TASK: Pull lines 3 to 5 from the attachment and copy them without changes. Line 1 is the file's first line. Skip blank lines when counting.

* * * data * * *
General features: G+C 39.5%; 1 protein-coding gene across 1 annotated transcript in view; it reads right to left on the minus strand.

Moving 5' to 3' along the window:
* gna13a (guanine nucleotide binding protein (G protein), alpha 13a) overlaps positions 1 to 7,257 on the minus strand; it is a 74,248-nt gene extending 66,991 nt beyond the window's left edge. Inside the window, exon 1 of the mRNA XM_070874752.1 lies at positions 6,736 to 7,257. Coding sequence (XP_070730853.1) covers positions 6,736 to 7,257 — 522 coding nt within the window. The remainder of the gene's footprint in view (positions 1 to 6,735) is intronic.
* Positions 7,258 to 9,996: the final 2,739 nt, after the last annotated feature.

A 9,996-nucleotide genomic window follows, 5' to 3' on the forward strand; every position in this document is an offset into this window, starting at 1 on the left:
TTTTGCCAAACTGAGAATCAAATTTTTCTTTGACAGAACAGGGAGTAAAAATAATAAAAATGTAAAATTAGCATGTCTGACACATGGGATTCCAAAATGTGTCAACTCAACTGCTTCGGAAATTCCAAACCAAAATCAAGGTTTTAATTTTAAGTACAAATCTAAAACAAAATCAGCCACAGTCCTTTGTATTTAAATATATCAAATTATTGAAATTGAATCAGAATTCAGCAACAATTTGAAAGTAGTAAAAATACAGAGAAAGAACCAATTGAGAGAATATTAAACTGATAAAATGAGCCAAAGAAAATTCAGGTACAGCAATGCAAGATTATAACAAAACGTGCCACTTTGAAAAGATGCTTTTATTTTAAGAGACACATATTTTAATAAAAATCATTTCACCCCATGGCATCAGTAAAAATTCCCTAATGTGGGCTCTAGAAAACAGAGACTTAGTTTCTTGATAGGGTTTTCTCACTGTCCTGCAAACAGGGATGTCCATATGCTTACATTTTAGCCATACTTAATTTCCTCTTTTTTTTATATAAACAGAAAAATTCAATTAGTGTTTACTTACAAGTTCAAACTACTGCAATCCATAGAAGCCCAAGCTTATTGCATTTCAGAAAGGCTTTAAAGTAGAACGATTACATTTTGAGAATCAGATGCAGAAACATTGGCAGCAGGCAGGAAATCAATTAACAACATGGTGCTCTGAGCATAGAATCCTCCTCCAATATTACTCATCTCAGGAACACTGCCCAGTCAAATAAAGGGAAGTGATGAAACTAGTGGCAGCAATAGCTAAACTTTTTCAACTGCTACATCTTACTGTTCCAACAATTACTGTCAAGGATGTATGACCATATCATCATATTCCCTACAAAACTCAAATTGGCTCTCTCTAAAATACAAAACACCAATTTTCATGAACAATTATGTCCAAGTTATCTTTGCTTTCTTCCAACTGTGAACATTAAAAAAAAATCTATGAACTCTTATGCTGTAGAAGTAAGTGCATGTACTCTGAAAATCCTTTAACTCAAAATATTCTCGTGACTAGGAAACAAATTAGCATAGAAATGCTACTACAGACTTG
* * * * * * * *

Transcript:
* gna13a (guanine nucleotide binding protein (G protein), alpha 13a) overlaps positions 1 to 7,257 on the minus strand; it is a 74,248-nt gene extending 66,991 nt beyond the window's left edge. Inside the window, exon 1 of the mRNA XM_070874752.1 lies at positions 6,736 to 7,257. Coding sequence (XP_070730853.1) covers positions 6,736 to 7,257 — 522 coding nt within the window. The remainder of the gene's footprint in view (positions 1 to 6,735) is intronic.
* Positions 7,258 to 9,996: the final 2,739 nt, after the last annotated feature.

A 9,996-nucleotide genomic window follows, 5' to 3' on the forward strand; every position in this document is an offset into this window, starting at 1 on the left: